Immediately following the immense success of XXX came A Man Apart, in which Vin Diesel plays Sean Vetter, a man with the talk, the walk, the clothes and the childhood friends of a Black man, yet never said to be Black because like Vin Diesel himself, he is « a man apart ». Surrounded by all kinds of people, he personifies the racial line, bringing the different races together rather than dividing them. Picking up on his « urban hero » character from Pitch Black, in the Chronicles Riddick finds out about his past. In a universe made of many different races, Riddick is a Furian. He was separated from his people at birth because of a prophesy that an unborn Furian would one day overthrow the Necromongers’ Lord Marshall and become the new leader. The Furians are a race of fierce soldiers who are neither motivated by money nor power, but by their innate hatred of authority: they are free-spirited rebels gifted with impressive physical skills. Having suffered quite a bit of injustice in his youth, Riddick has turned into a bitter cynic whose calculating sense of right and wrong is however intact. Most importantly, he is not a human being, he is indeed literally « other », as clearly established yet never made explicit in Pitch Black, a film in which on the contrary he is assumed to be part of the human race.
As far as women are concerned, Vin Diesel has not dated much on screen. His first on-screen romantic counterpart was Michelle Rodriguez in The Fast and the Furious, in which he played a Cuban-American character Dominic Toretto. She was said to be his off-screen girlfriend at the time. He falls in love with a white Russian agent in XXX, and is married to a white woman in A Man Apart. In The Chronicles of Riddick, Riddick is protective of Kyra, a white woman, the grown-up version of the boy/girl from Pitch Black. There is some sexual tension though their relationship remains fraternal rather than sexual. Vin Diesel will in all probability be dating many more beautiful women of all races on screen in the future. For the time being, if the race of the women a character dates is any indication of his racial persona, given present-day America’s rate of interracial dating, it seems that the XXX race, the race by default, is dangerously getting closer to simply being white…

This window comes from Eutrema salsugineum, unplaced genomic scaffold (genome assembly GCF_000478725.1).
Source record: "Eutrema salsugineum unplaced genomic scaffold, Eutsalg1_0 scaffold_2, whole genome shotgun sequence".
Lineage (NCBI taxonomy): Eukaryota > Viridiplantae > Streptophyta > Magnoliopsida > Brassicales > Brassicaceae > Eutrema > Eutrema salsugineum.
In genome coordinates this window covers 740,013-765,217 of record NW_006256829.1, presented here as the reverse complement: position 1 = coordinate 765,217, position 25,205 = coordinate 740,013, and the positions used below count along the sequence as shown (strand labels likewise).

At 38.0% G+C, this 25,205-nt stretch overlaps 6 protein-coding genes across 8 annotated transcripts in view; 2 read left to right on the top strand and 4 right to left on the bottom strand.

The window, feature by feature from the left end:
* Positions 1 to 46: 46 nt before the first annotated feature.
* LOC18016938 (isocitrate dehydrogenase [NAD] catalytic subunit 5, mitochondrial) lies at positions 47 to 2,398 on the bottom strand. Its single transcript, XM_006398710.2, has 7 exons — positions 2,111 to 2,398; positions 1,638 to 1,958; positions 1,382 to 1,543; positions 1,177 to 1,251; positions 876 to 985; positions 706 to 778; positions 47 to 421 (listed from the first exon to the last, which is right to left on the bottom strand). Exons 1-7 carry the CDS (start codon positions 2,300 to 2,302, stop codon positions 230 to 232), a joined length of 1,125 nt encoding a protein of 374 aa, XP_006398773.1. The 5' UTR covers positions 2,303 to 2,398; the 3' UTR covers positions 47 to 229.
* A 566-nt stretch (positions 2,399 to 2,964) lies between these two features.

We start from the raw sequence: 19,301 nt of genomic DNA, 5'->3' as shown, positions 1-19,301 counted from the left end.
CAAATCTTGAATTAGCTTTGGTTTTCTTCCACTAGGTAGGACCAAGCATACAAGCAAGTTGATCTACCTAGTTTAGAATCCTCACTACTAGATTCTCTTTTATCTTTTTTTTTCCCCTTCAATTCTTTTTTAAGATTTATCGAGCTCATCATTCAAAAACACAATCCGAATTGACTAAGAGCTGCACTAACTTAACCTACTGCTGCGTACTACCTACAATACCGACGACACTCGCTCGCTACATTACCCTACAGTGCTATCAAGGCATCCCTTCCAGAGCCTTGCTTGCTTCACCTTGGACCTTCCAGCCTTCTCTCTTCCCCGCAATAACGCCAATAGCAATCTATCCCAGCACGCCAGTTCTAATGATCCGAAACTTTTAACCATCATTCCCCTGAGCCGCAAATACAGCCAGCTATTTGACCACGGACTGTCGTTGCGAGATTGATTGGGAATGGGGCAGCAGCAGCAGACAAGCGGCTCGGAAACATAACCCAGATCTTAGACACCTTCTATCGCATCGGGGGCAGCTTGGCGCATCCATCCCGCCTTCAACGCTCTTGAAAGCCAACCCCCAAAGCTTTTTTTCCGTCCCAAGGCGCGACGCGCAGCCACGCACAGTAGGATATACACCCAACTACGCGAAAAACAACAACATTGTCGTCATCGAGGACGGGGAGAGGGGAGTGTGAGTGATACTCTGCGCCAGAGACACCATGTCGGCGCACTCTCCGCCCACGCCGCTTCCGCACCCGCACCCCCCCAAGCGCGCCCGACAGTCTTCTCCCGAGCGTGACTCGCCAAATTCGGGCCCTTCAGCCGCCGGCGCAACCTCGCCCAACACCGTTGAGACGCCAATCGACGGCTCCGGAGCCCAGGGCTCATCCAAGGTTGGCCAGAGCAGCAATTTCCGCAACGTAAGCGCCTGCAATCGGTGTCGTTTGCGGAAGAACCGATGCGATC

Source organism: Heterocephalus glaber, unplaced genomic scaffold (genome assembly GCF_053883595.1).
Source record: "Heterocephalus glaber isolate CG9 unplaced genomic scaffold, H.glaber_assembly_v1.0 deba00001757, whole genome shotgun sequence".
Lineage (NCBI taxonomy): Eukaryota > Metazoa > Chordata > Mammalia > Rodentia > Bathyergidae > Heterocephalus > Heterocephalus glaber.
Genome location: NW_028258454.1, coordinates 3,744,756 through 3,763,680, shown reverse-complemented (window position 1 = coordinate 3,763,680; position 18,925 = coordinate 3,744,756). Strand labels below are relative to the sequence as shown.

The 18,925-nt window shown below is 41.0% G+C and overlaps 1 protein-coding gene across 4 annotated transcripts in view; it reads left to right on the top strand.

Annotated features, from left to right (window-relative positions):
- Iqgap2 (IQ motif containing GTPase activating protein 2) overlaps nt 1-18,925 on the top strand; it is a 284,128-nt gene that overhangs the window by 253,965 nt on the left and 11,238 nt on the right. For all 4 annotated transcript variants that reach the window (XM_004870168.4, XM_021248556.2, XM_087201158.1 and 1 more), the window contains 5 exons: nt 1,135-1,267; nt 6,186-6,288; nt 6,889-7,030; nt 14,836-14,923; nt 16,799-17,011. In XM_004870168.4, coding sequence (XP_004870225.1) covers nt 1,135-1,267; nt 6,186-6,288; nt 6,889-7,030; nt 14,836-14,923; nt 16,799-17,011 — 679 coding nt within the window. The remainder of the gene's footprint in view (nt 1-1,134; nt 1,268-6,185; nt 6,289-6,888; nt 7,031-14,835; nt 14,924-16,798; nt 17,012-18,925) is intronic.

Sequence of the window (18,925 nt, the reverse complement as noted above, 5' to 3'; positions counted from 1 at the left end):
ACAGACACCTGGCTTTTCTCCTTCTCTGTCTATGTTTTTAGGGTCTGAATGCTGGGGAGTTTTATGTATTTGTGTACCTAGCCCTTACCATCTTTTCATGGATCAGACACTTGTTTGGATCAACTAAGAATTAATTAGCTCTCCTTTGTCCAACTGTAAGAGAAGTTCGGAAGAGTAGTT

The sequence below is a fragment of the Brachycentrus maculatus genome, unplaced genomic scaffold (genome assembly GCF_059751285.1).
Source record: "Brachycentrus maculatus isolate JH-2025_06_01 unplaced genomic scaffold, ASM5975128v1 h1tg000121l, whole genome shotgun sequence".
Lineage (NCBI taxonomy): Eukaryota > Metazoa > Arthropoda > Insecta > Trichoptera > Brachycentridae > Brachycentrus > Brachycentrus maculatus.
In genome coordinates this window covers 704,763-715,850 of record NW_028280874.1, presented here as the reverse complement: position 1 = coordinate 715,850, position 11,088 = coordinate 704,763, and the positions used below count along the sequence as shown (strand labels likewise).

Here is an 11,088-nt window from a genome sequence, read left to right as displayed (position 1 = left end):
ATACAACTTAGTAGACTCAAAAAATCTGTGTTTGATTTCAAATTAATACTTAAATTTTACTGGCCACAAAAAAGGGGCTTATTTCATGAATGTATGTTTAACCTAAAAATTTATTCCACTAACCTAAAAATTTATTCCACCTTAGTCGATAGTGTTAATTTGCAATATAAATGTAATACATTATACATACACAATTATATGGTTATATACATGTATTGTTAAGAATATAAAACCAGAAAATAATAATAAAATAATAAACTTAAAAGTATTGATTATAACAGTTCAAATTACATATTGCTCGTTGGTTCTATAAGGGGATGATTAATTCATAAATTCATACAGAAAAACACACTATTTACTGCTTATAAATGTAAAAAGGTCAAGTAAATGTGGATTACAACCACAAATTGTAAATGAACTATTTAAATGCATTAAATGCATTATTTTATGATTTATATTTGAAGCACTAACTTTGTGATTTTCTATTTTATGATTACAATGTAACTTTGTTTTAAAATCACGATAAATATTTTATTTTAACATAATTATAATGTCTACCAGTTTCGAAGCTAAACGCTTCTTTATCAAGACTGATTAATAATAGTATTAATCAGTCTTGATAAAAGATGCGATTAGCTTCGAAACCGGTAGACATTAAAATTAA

America might have been built on the myth of a classless society, but it was never built on the myth of a raceless society. Yet, in the past two decades, with the demise of affirmative action as a defunct polity based on an archaic vision of racial relations, the myth of a colorless society is gaining ground. Though most non-Whites still experience a highly color-coded world, and most Whites still interact overwhelmingly with White people, Hollywood, ever the promoter of social change, seems to be resorting in this very case to a racially ambiguous actor to sell the myth of a raceless America to the greatest number of racially conscious Americans. A case in point is the soaring career of non-hyphenated American actor Vin Diesel, whose star persona is entirely built on the blurring of racial lines. It is fitting that his first major role was in Pitch Black, meaning dark at its blackest, and that his last roles to date have been for XXX and A Man Apart, with metaphors for his colorlessness in the titles. The Chronicles of Riddick, which in all fairness, should have been entitled Pitch Black 2, also deletes any reference to color. Vin Diesel has the skin of a White man, the facial features of a Black man, an Italian American sounding first name, Vincent (his last name by birth), a Black voice and a very Black sense of cool. He is the perfect multiracial and multicultural hero. He can be read as the latest specimen of a long line of actors cultivating racially ambiguous personas, whether their skin was Black or White, from Sidney Poitier and Elvis Presley to Will Smith and Bruce Willis. Vin Diesel is the first major movie star to also have a racially ambiguous physique.
Despite and because of Vin Diesel’s claim that his race is irrelevant, his persona is unquestionably over-determined by issues of race. In the most Hollywood of fashions, just as Vin Diesel’s subsequent roles negated and ignored every class and gender subtlety raised by Multifacial and complicated in Pitch Black, so did they erase the racially charged tensions his presence fostered in those film, relegating entirely to the extra-filmic all discussions about his refusal to be categorized. Vin Diesel’s new action hero is raceless, neither Black nor White he is of no race, the hero of a new America, free of prejudice and privilege. Most Americans over twelve will recognize the prank, yet delight in it. And Hollywood can be the colorful dream factory of the wannabe colorblind.

///Article N° : 3781


Un commentaire

  1. Euphamisms for a Black Man who simply doesn’t want to be identified as a Black man. He’s not so colorless… his love interests in his movies are almost always clearly more White than Black. Where’s the ambiguity that this article professes? Vin Diesel clearly knows that the large$t part of the bread is not the cru$t.